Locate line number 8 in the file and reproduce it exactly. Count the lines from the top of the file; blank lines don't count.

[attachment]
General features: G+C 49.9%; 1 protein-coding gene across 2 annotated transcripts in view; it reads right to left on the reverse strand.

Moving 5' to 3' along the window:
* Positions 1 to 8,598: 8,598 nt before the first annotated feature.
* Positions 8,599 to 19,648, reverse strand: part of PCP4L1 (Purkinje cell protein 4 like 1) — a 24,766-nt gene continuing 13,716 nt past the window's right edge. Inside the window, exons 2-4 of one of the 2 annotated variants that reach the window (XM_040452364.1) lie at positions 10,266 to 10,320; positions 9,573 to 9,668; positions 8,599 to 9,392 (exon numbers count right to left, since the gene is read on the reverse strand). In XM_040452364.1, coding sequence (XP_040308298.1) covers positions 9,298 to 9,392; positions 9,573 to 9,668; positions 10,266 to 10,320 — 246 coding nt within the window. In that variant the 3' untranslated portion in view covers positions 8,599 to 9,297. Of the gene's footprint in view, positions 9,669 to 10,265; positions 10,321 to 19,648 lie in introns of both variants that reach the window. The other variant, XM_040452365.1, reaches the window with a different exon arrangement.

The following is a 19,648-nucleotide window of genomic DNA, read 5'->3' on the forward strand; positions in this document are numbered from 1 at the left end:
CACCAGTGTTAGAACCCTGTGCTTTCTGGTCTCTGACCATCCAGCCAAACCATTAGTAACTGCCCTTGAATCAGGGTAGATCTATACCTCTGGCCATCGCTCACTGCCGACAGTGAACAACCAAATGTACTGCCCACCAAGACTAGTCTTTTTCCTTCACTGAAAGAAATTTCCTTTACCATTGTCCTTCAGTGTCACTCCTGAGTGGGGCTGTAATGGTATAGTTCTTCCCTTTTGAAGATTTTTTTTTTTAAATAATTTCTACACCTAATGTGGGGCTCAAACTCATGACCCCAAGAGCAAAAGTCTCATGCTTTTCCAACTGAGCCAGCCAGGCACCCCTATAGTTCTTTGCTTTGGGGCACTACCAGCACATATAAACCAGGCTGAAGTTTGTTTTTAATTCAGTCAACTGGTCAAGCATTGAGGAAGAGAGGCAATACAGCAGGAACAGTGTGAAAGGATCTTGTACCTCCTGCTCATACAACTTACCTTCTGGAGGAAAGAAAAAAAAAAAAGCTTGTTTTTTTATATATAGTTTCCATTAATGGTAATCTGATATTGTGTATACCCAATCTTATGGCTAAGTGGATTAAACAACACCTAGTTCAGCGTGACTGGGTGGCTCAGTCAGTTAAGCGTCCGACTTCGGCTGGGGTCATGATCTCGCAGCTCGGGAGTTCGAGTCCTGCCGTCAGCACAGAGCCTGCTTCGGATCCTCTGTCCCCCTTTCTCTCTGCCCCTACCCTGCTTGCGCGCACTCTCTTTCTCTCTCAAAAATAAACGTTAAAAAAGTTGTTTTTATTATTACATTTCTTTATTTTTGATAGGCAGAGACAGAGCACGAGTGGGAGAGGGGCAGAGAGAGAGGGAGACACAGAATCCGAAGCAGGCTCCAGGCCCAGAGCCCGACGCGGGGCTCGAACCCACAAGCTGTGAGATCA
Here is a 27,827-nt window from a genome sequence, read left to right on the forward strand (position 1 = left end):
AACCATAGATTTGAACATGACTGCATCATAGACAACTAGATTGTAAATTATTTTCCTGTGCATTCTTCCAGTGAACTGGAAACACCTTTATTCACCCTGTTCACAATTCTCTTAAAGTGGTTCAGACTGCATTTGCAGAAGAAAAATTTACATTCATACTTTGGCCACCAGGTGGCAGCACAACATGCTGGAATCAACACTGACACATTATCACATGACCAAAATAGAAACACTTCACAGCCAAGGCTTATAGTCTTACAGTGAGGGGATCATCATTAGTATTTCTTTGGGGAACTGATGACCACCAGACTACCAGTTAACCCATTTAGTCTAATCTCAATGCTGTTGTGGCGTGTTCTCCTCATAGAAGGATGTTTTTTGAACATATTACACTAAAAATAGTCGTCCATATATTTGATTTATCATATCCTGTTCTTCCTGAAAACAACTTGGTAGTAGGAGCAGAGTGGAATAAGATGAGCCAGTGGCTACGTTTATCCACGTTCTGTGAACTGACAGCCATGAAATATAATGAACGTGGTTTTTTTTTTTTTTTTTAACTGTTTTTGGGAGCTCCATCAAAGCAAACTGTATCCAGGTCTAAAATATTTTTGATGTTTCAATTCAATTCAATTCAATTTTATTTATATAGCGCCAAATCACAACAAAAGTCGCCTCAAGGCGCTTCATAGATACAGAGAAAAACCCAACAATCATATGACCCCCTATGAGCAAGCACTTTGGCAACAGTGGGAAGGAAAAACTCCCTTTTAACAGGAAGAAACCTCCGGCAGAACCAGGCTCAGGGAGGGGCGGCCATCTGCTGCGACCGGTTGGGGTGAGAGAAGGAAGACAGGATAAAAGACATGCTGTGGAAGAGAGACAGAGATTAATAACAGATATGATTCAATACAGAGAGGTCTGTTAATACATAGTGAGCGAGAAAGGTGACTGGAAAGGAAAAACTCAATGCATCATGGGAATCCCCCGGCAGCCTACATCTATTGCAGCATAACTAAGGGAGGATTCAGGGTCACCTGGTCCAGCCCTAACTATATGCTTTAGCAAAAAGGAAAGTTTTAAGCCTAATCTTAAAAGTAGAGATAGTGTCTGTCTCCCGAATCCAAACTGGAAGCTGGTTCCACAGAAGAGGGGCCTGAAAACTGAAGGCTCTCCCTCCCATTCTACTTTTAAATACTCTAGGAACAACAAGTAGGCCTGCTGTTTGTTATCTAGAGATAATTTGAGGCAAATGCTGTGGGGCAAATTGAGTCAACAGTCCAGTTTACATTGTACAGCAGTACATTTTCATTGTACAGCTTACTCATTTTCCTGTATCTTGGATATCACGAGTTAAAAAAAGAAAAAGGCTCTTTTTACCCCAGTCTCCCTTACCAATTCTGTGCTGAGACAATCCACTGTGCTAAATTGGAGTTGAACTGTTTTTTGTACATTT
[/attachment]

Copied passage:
AACCATAGATTTGAACATGACTGCATCATAGACAACTAGATTGTAAATTATTTTCCTGTGCATTCTTCCAGTGAACTGGAAACACCTTTATTCACCCTGTTCACAATTCTCTTAAAGTGGTTCAGACTGCATTTGCAGAAGAAAAATTTACATTCATACTTTGGCCACCAGGTGGCAGCACAACATGCTGGAATCAACACTGACACATTATCACATGACCAAAATAGAAACACTTCACAGCCAAGGCTTATAGTCTTACAGTGAGGGGATCATCATTAGTATTTCTTTGGGGAACTGATGACCACCAGACTACCAGTTAACCCATTTAGTCTAATCTCAATGCTGTTGTGGCGTGTTCTCCTCATAGAAGGATGTTTTTTGAACATATTACACTAAAAATAGTCGTCCATATATTTGATTTATCATATCCTGTTCTTCCTGAAAACAACTTGGTAGTAGGAGCAGAGTGGAATAAGATGAGCCAGTGGCTACGTTTATCCACGTTCTGTGAACTGACAGCCATGAAATATAATGAACGTGGTTTTTTTTTTTTTTTTTAACTGTTTTTGGGAGCTCCATCAAAGCAAACTGTATCCAGGTCTAAAATATTTTTGATGTTTCAATTCAATTCAATTCAATTTTATTTATATAGCGCCAAATCACAACAAAAGTCGCCTCAAGGCGCTTCATAGATACAGAGAAAAACCCAACAATCATATGACCCCCTATGAGCAAGCACTTTGGCAACAGTGGGAAGGAAAAACTCCCTTTTAACAGGAAGAAACCTCCGGCAGAACCAGGCTCAGGGAGGGGCGGCCATCTGCTGCGACCGGTTGGGGTGAGAGAAGGAAGACAGGATAAAAGACATGCTGTGGAAGAGAGACAGAGATTAATAACAGATATGATTCAATACAGAGAGGTCTGTTAATACATAGTGAGCGAGAAAGGTGACTGGAAAGGAAAAACTCAATGCATCATGGGAATCCCCCGGCAGCCTACATCTATTGCAGCATAACTAAGGGAGGATTCAGGGTCACCTGGTCCAGCCCTAACTATATGCTTTAGCAAAAAGGAAAGTTTTAAGCCTAATCTTAAAAGTAGAGATAGTGTCTGTCTCCCGAATCCAAACTGGAAGCTGGTTCCACAGAAGAGGGGCCTGAAAACTGAAGGCTCTCCCTCCCATTCTACTTTTAAATACTCTAGGAACAACAAGTAGGCCTGCTGTTTGTTATCTAGAGATAATTTGAGGCAAATGCTGTGGGGCAAATTGAGTCAACAGTCCAGTTTACATTGTACAGCAGTACATTTTCATTGTACAGCTTACTCATTTTCCTGTATCTTGGATATCACGAGTTAAAAAAAGAAAAAGGCTCTTTTTACCCCAGTCTCCCTTACCAATTCTGTGCTGAGACAATCCACTGTGCTAAATTGGAGTTGAACTGTTTTTTGTACATTT